This is the year that my ‘school year’ turn 40. I have been attending lots of ‘surprise’ 40th birthday zoom calls, making up for all the missed 40th parties and nights out. One of my closest friends had a huge party planned for May that he has had to cancel, I know he is gutted. I am lucky that my 40th came in January – in fact, my party was the last time I saw many of my friends and family. Some good memories were made and I am so thankful for them. It also made me realise, that I have many great people in my life, people who really step up for me, and people I sometimes neglect and take for granted. One benefit of this time and slowing down is the ability to reflect and see what, and who, is important – I always felt too busy and didn’t have time to do things like keeping in touch with people. A lesson learnt for when we get back to (the new) normal.

If I can tell you one thing, knowing how great it feels to hear from others, remember to make the effort to reach out too…

Ultimately, Its great to think of others, and have others think of you, as it helps your get through each day. However, it doesnt stop me thinking of the future and the ultimate fear – being on my own forever!!! I dont want to be that scary lady who lives with 10 cats!!!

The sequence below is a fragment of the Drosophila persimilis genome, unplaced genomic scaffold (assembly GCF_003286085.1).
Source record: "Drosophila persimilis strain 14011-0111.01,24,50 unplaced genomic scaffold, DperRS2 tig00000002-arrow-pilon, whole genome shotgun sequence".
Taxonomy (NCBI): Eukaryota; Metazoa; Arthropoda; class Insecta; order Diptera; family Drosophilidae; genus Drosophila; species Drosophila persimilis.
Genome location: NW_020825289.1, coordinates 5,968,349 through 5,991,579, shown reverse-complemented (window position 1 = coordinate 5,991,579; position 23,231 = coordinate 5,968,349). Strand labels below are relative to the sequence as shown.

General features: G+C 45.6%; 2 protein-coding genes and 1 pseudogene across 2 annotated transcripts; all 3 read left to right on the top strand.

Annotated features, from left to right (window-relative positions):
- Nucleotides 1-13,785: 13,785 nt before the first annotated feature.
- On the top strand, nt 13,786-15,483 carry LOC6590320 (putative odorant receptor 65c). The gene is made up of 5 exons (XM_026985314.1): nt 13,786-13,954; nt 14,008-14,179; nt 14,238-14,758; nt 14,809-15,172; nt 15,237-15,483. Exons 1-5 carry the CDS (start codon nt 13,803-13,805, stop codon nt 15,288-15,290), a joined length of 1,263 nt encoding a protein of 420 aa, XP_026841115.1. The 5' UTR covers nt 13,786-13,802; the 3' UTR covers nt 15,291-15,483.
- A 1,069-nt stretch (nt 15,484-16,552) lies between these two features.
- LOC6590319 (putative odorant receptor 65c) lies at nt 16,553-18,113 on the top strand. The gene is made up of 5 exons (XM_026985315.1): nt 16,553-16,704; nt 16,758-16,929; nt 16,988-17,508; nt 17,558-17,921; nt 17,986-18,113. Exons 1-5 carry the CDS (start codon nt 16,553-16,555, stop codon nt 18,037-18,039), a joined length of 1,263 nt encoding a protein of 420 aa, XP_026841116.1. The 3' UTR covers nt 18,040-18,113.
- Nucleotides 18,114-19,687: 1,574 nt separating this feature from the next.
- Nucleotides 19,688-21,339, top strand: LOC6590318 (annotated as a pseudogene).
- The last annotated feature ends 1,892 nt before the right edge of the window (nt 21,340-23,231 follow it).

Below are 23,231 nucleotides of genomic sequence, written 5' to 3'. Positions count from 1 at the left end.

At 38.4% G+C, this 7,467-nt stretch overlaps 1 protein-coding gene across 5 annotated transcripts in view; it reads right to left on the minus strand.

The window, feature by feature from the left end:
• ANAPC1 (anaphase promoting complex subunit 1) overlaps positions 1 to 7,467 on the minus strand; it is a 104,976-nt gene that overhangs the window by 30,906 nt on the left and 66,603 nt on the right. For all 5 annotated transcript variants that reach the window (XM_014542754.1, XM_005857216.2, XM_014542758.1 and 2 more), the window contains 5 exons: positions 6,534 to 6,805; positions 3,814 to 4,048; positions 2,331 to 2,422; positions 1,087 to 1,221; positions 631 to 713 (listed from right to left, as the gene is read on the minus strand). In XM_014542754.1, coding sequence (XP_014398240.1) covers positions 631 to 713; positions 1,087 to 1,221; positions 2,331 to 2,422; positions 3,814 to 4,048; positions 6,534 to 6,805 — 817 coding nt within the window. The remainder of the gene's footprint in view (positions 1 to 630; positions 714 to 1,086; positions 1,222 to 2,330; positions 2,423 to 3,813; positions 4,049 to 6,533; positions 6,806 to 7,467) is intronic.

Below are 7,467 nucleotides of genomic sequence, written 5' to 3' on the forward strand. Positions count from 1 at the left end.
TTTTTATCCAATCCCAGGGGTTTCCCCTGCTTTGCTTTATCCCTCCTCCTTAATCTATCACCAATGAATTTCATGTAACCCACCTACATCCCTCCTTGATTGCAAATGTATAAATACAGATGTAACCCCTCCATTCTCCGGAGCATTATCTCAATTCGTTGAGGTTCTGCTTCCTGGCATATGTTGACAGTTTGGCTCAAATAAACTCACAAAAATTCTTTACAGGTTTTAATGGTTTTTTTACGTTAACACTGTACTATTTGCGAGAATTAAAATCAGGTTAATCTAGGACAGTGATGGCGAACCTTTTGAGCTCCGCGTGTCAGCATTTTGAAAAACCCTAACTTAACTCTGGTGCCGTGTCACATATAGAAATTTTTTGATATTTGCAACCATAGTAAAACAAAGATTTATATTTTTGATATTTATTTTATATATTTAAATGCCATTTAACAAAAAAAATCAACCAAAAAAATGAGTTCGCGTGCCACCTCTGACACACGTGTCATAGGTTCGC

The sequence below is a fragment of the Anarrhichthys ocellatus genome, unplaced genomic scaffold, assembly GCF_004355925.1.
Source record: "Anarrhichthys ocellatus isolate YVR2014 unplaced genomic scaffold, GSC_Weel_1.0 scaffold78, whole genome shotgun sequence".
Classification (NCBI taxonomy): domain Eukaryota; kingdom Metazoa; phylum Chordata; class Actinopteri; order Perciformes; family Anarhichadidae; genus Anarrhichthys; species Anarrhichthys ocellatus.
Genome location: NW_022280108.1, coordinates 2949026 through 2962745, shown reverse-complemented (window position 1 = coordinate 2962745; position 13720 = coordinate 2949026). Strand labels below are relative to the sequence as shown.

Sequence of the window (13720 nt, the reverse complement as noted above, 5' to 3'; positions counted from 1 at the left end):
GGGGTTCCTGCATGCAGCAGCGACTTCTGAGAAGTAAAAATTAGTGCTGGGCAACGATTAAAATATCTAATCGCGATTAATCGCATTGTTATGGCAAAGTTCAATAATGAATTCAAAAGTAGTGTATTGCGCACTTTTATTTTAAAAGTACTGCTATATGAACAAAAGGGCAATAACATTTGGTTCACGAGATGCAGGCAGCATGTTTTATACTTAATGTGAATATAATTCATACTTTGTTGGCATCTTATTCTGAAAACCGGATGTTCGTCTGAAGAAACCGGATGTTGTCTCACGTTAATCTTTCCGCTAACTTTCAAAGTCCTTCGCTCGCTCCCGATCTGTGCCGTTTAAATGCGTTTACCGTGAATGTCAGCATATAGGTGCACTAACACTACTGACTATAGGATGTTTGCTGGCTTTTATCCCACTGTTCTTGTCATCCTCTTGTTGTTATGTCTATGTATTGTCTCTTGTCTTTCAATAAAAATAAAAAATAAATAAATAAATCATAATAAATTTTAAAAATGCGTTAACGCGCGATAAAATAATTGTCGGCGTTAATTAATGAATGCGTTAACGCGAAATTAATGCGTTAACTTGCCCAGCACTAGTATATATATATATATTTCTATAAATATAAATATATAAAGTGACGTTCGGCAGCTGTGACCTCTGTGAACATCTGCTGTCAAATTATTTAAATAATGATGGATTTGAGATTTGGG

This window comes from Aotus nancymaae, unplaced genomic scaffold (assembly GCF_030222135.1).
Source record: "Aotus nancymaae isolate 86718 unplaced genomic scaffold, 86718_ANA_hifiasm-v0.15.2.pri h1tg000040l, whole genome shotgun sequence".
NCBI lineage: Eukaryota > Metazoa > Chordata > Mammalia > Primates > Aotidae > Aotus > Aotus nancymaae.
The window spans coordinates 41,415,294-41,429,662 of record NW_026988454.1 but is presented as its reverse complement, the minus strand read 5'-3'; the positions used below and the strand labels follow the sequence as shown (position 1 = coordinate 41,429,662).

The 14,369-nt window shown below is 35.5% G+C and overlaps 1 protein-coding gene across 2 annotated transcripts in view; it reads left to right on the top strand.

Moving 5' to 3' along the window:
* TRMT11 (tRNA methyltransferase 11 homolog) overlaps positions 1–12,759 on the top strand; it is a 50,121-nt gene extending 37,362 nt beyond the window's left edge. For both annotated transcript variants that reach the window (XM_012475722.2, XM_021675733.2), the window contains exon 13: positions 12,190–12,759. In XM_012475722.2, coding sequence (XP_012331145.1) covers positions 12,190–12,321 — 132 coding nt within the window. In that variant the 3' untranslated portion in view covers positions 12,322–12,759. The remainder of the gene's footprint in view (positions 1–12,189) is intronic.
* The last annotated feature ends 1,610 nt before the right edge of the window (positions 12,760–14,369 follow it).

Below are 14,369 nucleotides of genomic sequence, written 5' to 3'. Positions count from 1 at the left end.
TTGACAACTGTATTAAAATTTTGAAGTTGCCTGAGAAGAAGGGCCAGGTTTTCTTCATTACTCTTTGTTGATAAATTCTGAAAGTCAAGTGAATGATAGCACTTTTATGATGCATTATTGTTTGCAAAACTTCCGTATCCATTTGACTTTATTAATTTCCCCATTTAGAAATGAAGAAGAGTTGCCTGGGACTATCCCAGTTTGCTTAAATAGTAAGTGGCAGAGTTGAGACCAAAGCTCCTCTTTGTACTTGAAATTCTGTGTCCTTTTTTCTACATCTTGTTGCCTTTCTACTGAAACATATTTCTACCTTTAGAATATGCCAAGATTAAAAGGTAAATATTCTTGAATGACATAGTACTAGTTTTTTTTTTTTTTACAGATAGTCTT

Clearly, living alone doesn’t automatically mean you are single – I know of couples being kept apart for various reasons. Does that mean they find it harder? or is there a sense that it will be ok eventually? I guess when lockdown eases they can get back to some level of normal, and have something to look forward to – and maybe a stronger relationship in the end. For me, the main question for when lockdown is lifted, is how are we going to able to meet new people? If I dont know ‘Mr Right’ already, how will I meet him in the future?

Don’t get me wrong, there is no issue with being single, you don’t need a partner to be happy, however I think this situation brings a laser sharp focus on the benefits of sharing your life with someone – both the good and the bad. Having someone sat next to me whilst binge watching ‘Tiger King’ (do you think Carole Baskin is to blame for Coronavirus??) or during the Zoom pub quiz would definitely help – it might give me a better chance of winning!

As I say, I don’t think I ‘need’ someone but it has made the fact I ‘want’ someone all the stronger – a companion, a team mate, someone to enjoy the good times with, whilst knowing you have the support and protection of someone through the tough times. Bonus points if they turn out to be fit! 😊

In the short term at least, this situation has made me think it’s less likely that I will meet someone. I’m lucky with life in general, and if you only get to keep what you had ‘when the music stopped’, then I have done OK. But, how are we ever going to get back to a time where you can change the path your life is taking? The more you hear about plans to lift the lockdown, the more you realise that even if you can go and see friends or family, meeting new people (in a bar, like the old days!) is hardly even imaginable.